Saturday, October 20, 2012

Between The Devil And The Deep Blue Sea

I have been following the work of Jessie Taylor, young Melbourne lawyer, since reading about how she came upon the situation of bringing a 14 year old Afghani foster son into her home and life.  Such an incredible and inspiring  story and single act in this horrid time of political turmoil by her!

As part of that journey that had her meet that young man, she had ventured over to Indonesia with the idea of filming the story behind what makes people boat people.  To examine the stories, and find out why people would take such a risk as to board an unseaworthy vessel and attempt to get to Australian land.  The hows, whys and experiences.

The result is the award winning Between The Devil And The Deep Blue Sea.  I attended a screening earlier this month through Melbourne University Refugee Action Collective at the University of Melbourne.  Jessie attended, and answered questions at the end, which added to the experience of seeing this documentary.

The film starts with Jessie getting to Indonesia, and visiting some people in detention.  Hearing and filming their stories.  And from here, many people contact her, to tell their stories.  So many heart-breaking and unbelievably scary and unfathomable things that have happened to these people, and their journeys to get to here. (Photo credit)

We also get a sense of the legal situation - many of these people and families who have made their way to Indonesia to flee such horrid things in their homeland have actually been granted refugee status by the UNHCR.  Many of them are awaiting an interview for this determination. All of them are being detained in the most awful of conditions, for years and years, with no end in sight, and certainly no communication from the UN about how much longer they will have to wait.

The frustration, the unknown, the burden of the risk they have already taken to get this far, is what pushed a few to seek alternative methods to get to Australia.  The promised land.  The "lucky country".  A country that has had a "stop the boats" policy beating the newspaper headlines for 12 years.

The descriptions of the boat journey from Indonesia to Australian waters is harrowing, and the footage of a boat wrestling to come to shore is so unsettling.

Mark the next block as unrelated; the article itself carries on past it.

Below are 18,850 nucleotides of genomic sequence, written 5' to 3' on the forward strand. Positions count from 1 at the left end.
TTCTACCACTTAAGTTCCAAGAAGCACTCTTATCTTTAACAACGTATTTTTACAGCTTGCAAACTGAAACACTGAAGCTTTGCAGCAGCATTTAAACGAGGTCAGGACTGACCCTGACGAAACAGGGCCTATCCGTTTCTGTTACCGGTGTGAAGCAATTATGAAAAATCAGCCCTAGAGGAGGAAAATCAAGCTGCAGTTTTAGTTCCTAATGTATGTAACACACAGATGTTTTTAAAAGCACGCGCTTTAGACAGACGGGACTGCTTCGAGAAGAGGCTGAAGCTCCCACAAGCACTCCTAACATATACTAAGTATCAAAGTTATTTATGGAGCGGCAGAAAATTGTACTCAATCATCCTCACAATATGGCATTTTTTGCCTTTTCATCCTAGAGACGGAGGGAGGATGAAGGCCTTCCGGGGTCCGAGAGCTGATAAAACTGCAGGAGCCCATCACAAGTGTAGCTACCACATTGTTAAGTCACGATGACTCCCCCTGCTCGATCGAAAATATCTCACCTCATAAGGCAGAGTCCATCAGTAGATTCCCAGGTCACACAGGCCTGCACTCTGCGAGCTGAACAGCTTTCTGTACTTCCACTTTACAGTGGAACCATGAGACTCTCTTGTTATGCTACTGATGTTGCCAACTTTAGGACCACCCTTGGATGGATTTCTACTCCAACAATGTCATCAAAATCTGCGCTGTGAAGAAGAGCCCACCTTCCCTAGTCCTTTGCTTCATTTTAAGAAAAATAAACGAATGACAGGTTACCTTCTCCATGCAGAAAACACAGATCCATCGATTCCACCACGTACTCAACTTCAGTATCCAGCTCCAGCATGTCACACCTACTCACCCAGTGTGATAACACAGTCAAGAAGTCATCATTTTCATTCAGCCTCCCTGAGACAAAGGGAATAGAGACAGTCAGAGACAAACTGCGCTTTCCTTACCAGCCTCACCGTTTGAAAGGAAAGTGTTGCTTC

The UNHCR process, and the lack of Australian processes where there could be such an easy solution to help these people and indeed "stop the boats", gets a brutal and honest portrayal - only 35-50 people per year actually get from this hopeless situation and are granted the gift of resettlement - their basic human right. The alternative is clear - rather than waiting for some of these people to survive the journey across the sea, our government could just move to speed up the processing steps from the detention sites in Indonesia.

It's the individual stories that touch you.  Tear at your heart, and make you cry.  The families are the hardest stories to take in, but also the young man who has seen his siblings killed in front of him in his home country, sent this far by the urging of his parents, for a glimmer of hope of safety and life.  His voice and story stay with you.

The closing frames of this documentary are the most powerful.  You have to see this.

The film has not gained rights to be screened in Australia.  Because of it's funding, namely a portion from Amnesty International, networks who may ordinarily show such hard hitting, and real film, have shied away.  Jessie has been unable to get it listed in any of the film festivals here in Australia.  And yet several festivals worldwide have screened it, and awarded it Best Documentary at the 2012 European Independent Film Festival and an Accolade Award from the Honolulu Film Festival, to name a few.

To see this film, a crowdfunding effort has been started, with one more week of the campaign until the deadline for an attempt to have it screened all around the country closes.  There are several options to help it be screened in your area, but at the very least, buy a ticket to a possible screening in your area - and hopefully Jessie will get the funds through this process to allow you to see it, too.  And above all, this may reach some people who need to see it, to adjust their views of the refugee issue to a more humane and rights based outlook, and change the way this country votes on such an important humanitarian issue.

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